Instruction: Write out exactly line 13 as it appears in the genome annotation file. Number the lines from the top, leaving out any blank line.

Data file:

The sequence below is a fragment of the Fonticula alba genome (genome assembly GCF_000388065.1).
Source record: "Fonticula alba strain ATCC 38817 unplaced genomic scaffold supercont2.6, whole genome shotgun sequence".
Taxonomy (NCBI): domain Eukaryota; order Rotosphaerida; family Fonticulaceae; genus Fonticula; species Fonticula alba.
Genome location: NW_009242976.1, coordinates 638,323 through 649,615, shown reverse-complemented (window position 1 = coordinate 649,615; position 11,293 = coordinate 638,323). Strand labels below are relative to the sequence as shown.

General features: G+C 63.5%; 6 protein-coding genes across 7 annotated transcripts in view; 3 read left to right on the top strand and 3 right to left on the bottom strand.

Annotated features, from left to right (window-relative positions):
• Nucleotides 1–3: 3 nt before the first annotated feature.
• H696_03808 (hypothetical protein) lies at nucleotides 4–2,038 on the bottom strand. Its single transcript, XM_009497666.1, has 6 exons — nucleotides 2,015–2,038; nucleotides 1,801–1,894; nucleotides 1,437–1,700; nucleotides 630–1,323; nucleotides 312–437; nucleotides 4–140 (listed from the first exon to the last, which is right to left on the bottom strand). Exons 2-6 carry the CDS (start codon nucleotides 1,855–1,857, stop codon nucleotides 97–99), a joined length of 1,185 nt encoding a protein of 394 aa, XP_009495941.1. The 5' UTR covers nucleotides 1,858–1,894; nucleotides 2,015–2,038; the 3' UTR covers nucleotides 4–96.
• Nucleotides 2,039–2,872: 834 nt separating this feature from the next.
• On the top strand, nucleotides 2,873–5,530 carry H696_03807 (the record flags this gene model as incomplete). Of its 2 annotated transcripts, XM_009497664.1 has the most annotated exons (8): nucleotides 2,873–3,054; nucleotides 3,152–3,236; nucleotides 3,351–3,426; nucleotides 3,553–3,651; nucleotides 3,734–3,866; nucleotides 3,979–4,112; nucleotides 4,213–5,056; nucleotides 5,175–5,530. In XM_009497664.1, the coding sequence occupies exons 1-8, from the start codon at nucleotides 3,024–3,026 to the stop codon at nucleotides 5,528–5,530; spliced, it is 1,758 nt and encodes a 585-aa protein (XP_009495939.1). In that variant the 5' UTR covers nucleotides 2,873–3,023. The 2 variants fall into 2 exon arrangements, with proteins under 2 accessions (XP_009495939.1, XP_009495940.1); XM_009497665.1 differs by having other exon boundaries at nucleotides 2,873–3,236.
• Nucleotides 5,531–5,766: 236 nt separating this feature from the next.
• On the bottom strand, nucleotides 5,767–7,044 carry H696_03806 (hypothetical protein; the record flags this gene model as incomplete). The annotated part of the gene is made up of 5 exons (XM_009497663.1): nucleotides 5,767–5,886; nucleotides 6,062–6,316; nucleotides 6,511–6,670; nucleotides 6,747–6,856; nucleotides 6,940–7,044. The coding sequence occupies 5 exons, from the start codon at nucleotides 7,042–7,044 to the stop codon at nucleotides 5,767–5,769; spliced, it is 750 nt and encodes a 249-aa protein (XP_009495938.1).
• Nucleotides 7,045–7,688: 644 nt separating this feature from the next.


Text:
• Nucleotides 7,045–7,688: 644 nt separating this feature from the next.